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Philly's Neff faces questions over Wi-Fi plan

Philadelphia thought it had the go-ahead for Wireless Philadelphia, even after the state tried to outlaw it. Now CIO Diana Neff faces doubting City Council members and continued lobbying from Comcast.

Philadelphia CIO Diana Neff was in the hot seat last week as the City Council questioned her about the city's ambitious plan for  city-wide  wireless broadband, the Philadelphia Enquirer reported.

Neff's estimate of the bill for her plan to provide wireless broadband Internet across the entire city has increased from $10 million to as much as $18 million, taking into account deployment, maintenance and support. While the original plan envisioned free Internet for all, the current plan is targeting household payments of $10 to $20 a month.

"This program is vital," Neff said. "It is a very powerful initiative that will impact businesses big and small in the city of Philadelphia." She tried to assure members of the Philadelphia City Council that the city would not be on the hook for the bill. "We are not looking to the city to back this venture," she said.

But city council members seemed unconvinced.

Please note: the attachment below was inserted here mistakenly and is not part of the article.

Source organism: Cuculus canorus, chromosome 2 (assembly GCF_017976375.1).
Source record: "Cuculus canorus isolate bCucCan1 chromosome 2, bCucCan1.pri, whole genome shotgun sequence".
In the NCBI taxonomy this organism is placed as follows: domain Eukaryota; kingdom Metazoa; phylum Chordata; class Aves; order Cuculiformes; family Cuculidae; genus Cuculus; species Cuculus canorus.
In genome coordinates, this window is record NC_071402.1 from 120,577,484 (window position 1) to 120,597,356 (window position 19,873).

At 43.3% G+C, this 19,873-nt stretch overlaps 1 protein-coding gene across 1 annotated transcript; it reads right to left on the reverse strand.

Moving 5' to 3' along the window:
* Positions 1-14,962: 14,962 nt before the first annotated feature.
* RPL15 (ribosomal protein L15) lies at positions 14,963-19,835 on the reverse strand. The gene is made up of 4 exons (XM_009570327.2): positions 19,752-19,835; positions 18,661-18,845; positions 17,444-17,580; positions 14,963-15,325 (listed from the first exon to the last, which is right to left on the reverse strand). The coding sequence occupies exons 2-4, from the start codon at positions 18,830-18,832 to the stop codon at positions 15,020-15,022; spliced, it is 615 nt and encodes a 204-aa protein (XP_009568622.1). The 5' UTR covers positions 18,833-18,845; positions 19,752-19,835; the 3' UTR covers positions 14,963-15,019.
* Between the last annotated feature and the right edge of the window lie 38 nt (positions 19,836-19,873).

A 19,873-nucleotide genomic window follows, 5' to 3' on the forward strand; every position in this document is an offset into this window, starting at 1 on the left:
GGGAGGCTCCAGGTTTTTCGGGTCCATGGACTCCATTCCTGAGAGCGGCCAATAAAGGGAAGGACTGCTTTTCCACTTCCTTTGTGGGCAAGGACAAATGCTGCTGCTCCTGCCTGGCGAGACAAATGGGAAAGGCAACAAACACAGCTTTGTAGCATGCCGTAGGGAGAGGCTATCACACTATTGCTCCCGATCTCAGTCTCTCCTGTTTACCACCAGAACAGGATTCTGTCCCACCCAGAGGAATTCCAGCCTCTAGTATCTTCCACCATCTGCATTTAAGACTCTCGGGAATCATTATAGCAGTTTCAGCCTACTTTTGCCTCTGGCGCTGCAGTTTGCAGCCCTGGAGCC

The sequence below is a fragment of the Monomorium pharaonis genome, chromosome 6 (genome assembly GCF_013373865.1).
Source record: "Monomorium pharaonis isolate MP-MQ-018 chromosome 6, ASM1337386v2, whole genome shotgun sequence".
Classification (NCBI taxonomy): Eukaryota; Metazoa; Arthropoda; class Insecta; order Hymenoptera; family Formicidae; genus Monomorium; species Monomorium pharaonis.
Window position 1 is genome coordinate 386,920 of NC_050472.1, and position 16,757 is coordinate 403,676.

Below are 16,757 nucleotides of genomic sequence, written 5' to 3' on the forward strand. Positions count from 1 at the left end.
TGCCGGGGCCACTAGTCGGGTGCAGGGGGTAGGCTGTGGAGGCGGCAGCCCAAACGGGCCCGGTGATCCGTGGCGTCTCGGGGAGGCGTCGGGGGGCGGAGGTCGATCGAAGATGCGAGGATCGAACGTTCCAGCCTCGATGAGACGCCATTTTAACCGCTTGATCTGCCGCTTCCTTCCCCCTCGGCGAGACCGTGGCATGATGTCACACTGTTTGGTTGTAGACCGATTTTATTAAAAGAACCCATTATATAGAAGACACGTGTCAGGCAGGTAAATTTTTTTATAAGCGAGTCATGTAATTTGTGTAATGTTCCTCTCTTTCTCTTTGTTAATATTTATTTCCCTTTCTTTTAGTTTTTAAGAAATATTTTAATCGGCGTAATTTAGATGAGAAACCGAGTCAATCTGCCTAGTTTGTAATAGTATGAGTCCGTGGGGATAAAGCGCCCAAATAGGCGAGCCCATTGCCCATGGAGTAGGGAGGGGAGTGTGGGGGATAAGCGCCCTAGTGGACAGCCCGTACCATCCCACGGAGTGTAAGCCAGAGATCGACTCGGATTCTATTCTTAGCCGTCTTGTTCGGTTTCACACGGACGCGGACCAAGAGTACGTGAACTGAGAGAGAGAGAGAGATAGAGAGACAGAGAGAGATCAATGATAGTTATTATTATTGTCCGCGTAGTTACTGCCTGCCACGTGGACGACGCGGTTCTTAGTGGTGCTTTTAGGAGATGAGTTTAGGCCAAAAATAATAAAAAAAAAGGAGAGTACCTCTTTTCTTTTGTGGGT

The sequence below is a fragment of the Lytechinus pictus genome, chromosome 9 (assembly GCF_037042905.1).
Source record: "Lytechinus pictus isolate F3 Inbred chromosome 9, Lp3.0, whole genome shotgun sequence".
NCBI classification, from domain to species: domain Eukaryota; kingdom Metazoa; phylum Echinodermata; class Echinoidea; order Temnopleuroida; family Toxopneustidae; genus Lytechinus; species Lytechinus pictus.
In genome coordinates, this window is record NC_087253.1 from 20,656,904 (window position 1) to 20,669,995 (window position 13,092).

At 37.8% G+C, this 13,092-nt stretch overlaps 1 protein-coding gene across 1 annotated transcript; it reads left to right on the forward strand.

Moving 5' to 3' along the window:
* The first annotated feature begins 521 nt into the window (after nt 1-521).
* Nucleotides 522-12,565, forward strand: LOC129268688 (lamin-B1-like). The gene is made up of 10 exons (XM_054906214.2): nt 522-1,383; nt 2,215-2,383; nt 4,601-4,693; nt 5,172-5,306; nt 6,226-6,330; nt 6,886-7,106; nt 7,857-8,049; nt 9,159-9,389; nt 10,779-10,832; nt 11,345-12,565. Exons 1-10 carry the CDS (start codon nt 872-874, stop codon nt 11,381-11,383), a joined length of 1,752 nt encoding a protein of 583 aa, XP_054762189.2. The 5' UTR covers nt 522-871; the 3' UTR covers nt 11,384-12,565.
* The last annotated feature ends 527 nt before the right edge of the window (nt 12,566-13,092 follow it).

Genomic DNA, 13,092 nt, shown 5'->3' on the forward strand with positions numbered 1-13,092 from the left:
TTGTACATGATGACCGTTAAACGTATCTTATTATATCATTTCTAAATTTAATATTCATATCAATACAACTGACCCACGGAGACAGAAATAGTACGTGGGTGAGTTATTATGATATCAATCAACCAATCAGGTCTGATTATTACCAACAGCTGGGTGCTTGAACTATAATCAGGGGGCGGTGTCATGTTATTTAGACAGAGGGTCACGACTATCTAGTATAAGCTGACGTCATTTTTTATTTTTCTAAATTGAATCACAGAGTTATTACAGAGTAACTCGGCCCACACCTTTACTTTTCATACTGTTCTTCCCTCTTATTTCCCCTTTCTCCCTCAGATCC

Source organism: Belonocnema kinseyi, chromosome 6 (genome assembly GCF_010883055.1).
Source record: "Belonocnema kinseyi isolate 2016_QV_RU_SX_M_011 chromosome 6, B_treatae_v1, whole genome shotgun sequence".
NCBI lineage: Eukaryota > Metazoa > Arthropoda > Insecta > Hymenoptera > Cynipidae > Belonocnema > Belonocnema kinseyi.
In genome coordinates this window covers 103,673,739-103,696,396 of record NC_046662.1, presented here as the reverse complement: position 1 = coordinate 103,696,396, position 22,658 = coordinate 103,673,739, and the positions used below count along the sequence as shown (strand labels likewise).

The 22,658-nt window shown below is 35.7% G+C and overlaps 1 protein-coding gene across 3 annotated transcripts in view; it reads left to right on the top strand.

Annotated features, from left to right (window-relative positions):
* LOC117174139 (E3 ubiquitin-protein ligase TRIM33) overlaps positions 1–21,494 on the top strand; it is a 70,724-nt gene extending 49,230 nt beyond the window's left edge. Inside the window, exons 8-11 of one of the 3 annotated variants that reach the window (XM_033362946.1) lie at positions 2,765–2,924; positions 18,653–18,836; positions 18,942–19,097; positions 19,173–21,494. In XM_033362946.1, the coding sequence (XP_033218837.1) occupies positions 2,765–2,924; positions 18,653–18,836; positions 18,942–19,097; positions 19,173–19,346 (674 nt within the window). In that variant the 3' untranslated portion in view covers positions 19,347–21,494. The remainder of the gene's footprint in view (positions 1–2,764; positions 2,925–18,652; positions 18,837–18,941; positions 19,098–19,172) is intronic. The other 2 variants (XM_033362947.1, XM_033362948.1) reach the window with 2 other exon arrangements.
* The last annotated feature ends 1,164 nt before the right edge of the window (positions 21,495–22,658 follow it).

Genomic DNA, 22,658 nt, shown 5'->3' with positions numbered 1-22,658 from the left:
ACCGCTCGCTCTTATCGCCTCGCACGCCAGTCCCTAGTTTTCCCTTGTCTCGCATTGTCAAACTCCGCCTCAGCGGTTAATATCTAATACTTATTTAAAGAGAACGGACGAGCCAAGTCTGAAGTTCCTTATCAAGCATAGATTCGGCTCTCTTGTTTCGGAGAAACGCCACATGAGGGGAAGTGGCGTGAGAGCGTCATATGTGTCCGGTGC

"I really did not hear a case of why the city of Philadelphia should get into this business," Councilman Michael Nutter said during a committee hearing. "If the subscriber rate is not what you expect it to be, who will be responsible for making up the gap between your cost and your revenue?" 

One wireless vendor, Closed Networks,  said Wireless Philadelphia was unnecessary because they already provide wireless service for about the same $20 a month the city is looking at. But Closed only covers about 50 of Philadelphia' 135-square-mile territory. That huge gap is the exact reason the city sees a need to enable access for all.

Of course Closed Networks is not the most interested provider. That would be Comcast:

Several Council members said they had received critical briefings on the effort from officials at Comcast, which could face competition from the plan.

"Because of numerous financial and technological questions about the city's plans, and the substantial risk to Philadelphia's taxpayers, we have not endorsed the city's efforts," David L. Cohen, Comcast's executive vice president, wrote in an e-mail message. "Investment in a competitive, challenging and risky business like broadband is something better left to private companies."

 Intersted in Muni Wi-Fi? Be sure to watch Dan Farber's interview with Neff.